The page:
Integrative Oncology and Alternative Medicine
Guidelines released in 2014 focused specifically on how alternative therapy -- also referred to as complementary therapy or integrative medicine -- can help breast cancer patients determine what alternative therapies help relieve side effects of treatment or improve quality of life. The evidence-based guidelines were sponsored by the Society for Integrative Oncology.
Suzanna M. Zick, N.D., M.P.H., associate professor of family medicine and environmental health sciences at the University of Michigan, sat down to discuss these guidelines at what they mean to cancer patients -- particularly breast cancer patients.
Can you explain what you mean by integrative oncology?
Integrative oncology is the combination of both conventional and complementary treatments that are evidence-based to bring about the best outcome for each patient. That can be for the prevention or treatment of cancer, the treatment of symptoms, and improvement in quality of life during survivorship.
Why develop guidelines?
Dr. Zick: Somewhere between 48 percent and 80 percent of breast cancer patients use complementary therapies. There have been numerous clinical trials – we identified over 4,900 articles and ended up analyzing and including more than 200 into the clinical guidelines. Despite the large number of clinical trials, there is nothing available to help doctors and patients know which therapies are safe and effective.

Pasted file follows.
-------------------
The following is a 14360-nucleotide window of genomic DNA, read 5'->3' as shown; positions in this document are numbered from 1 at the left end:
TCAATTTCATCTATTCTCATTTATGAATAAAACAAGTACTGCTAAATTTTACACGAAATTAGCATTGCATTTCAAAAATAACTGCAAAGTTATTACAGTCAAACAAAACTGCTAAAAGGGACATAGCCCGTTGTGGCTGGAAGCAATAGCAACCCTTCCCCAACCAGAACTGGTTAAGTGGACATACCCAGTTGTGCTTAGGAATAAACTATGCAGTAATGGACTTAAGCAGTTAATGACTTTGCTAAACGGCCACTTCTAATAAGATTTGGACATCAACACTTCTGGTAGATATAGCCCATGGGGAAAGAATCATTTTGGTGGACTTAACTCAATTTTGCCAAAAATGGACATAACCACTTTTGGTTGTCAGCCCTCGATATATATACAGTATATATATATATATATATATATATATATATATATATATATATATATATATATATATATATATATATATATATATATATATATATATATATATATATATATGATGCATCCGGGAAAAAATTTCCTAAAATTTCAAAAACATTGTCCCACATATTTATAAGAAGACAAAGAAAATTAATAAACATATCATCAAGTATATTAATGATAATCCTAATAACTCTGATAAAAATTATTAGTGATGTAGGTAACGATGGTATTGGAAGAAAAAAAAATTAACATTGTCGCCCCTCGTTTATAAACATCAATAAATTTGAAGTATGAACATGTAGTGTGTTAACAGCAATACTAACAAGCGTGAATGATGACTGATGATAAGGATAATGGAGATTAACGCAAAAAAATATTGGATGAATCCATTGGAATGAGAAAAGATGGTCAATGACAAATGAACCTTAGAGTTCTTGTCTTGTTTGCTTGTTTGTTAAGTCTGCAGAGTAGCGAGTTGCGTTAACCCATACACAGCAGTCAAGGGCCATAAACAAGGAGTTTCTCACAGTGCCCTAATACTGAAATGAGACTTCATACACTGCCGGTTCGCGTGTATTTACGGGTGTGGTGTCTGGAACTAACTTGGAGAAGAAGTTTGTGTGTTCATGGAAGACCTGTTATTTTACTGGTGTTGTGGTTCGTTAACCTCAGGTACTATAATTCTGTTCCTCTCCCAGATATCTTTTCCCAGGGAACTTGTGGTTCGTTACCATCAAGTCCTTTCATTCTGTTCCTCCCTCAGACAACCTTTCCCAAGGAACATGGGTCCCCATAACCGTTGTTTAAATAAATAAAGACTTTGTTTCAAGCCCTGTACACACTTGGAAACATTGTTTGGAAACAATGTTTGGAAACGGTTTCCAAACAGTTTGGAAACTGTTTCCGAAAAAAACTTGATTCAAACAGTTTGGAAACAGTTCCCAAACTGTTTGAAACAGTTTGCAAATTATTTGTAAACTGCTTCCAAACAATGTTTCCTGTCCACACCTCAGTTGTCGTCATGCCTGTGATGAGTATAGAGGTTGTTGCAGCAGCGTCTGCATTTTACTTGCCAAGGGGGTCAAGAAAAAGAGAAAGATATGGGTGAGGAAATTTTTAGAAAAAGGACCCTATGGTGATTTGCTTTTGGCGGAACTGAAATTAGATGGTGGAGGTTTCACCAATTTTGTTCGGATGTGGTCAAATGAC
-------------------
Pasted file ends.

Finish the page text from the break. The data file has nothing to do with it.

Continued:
Our guidelines are based on data from randomized clinical trials that used some kind of complementary therapy to address one of our outcomes of interest (for instance pain, fatigue, quality of life), and either focused exclusively on breast cancer patients or had at least half of their samples made up of breast cancer patients. Studies were published as recently as December 2013 and we went back at least through January 1990. We included practices such as:
- acupuncture and acupressure
- dietary supplements (from the common vitamin to the rare such as mistletoe)
- energy conservation
The guidelines read like a report card. Why take that approach?
We wanted to make sure the guidelines are very useful for both doctors and patients. First, we set up the guidelines by symptoms – pain, sleep disorders, nausea, quality of life. None of the studies we looked at had evidence that complementary therapies were effective at treating cancer. Instead, all the clinical trials were about symptom control and quality of life.
After assessing the studies, we modified the U.S. Preventative Task Force letter grading system (A to D) and assigned grades for each treatment such as yoga for helping sleep quality, or meditation for improving depression. We felt everyone could easily understand a grading system. We also used H, which meant the intervention caused actual harm and should never be used and I, meaning insufficient evidence. The grade was based on how effective the intervention was, the quality of the studies, and any potential toxicity or side effects of the intervention.